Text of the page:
Cockrell also mentions the presence of 12 Americans onboard in civilian clothing. Pearl Harbor was not attacked until Dec. 7, 1941, which brought the Americans into the global conflict.

For Bruce and Cockrell, the chance to share their harrowing experience after so many years was an amazing opportunity.

Getting up from the patio table, the two embraced in a stiff hug. Two old soldiers sharing a war story or two, brought together by circumstance, united by fate.


Vernon “Vern” Bruce, 80, and Lionel “Jack” P. Cockrell, 82, recall fondly the last moments of glory for some of their fallen Victoria comrades.

Both men reflected positively on the memory of Sgt.-Major Owen Bentley.

Cockrell recalled seeing Bentley offer his life-jacket to a newlywed woman aboard the Nerissa. His act of heroism was short-lived, however, when an explosion below decks killed them both.

“He was a good man,” said Bruce.

Bruce was friends with Cpl. John L. Leadbetter, who died from exposure in the lifeboat during the night.

“We were singing the Beer Barrel Polka at the time,” Bruce told the Daily Colonist in 1942. “Suddenly Johnny just pitched forward. He was dead.”

Times Colonist Wednesday August 8, 2001


Torpedoes At Night Were His Initiation

Torpedoes At Night Were His Initiation

By Patrick Murphy
Times Colonist staff


Jack Cockrell’s war started drifting in a leaking lifeboat off the coast of Ireland.

He had enlisted in the army artillery and ended up as an officer in the tank corps, but his initiation to the war was at sea.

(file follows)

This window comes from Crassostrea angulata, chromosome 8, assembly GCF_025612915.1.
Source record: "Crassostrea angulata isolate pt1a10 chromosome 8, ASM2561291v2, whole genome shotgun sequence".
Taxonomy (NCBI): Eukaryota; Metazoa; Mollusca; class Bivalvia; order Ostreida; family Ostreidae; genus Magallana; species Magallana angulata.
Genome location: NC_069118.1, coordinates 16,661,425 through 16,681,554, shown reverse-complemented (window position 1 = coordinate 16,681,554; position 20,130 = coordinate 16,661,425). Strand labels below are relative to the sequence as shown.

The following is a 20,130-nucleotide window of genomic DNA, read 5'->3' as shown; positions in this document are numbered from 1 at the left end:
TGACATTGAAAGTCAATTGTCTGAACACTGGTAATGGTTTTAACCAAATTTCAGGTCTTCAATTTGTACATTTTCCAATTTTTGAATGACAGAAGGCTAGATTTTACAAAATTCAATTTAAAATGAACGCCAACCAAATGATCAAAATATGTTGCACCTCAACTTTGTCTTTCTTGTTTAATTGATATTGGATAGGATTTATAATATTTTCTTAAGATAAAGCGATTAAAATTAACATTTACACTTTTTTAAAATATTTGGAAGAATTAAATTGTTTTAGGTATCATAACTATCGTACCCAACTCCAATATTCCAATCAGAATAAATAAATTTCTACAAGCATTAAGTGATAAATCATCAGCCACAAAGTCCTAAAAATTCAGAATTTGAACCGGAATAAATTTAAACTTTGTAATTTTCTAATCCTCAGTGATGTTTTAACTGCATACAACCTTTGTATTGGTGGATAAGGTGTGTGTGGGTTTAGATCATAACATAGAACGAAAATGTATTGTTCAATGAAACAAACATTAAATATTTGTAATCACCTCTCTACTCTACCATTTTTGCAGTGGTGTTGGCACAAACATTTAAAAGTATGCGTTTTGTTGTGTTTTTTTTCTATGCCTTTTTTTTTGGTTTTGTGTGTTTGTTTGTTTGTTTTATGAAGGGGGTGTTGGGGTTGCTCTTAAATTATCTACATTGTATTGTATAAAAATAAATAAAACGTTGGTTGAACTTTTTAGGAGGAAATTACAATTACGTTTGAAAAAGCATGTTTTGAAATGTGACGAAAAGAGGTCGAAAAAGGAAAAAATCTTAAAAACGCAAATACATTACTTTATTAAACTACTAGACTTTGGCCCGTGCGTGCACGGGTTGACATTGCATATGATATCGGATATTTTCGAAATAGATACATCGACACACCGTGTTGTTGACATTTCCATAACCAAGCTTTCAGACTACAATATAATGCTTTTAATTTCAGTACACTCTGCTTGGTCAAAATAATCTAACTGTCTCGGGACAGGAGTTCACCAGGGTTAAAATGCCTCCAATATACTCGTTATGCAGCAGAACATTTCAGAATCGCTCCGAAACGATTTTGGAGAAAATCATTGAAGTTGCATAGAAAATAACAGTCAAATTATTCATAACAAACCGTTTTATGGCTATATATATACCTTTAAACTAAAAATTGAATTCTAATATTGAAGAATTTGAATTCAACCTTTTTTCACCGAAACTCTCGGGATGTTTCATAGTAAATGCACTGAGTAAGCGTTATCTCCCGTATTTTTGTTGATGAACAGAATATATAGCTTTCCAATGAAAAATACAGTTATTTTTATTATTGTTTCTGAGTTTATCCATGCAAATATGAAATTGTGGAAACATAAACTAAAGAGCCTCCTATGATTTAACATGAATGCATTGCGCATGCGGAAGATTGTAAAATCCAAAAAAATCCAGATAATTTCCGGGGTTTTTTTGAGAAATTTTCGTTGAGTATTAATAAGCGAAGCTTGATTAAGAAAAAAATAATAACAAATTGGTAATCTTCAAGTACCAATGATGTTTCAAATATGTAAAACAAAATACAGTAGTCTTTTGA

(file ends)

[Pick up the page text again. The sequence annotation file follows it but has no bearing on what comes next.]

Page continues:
In April 1941, Cockrell left Halifax aboard the troop transport Nerissa.

About 80 kilometres off the coast of Ireland, Cockrell finished his bridge watch and went below to await arrival the next day in Britain.

“The fish hit exactly at 10:30 at night.” He said. “I know because I came off the bridge watch at 10 o’clock. I was thinking we were safe and I went and had a shower and then I said to myself, “Whatever you do, keep your clothes on.”

“I was lying on my bunk having a cigarette and the next thing I knew I woke up on deck with water running around my ass.”

The crew and troops scrambled for the lifeboats as the German submarine fired two more torpedoes into the ship.

Cockrell and others, pushed a lifeboat over the side as the last torpedo hit. The lifeboat was holed, but 21 men go aboard.

“It floated all night,” he said. “In the morning there were 11 of us left.”

Just 35 of the 94 troops survived. They were picked up by HMS Veteran and taken to Londonderry. Theirs was the only Canadian troop ship sunk.

“It was a great way to age overnight, spending 12 hours in water to our waists.”

Times Colonist Wednesday, August 8, 2001


Vessel Sank In 4 Minutes Soldier Tells

Vessel Sank In 4 Minutes Soldier Tells


Toronto Pal Among 122 Lost On Atlantic, Writes Halifax Corporal


A ship sank in four minutes in darkness on the Atlantic with a loss of 122 lives. Debris from the vessel, ripped apart by two torpedoes, endangered crew members and passengers struggling in the water.

Corpl. John W. Chisholm, Halifax who drifted around in the icy water for many hours, first clinging to a plank, then to an empty oil drum, and finally to an overturned lifeboat was one of those who survived.

When he was rescued by a destroyer which took him to the old country, he set down his experience in narrative form, while his impressions were still vivid, and sent them to his wife in two installments marked “Letter No. 1” and “Letter No. 2”-35 closely written sheets of notepaper.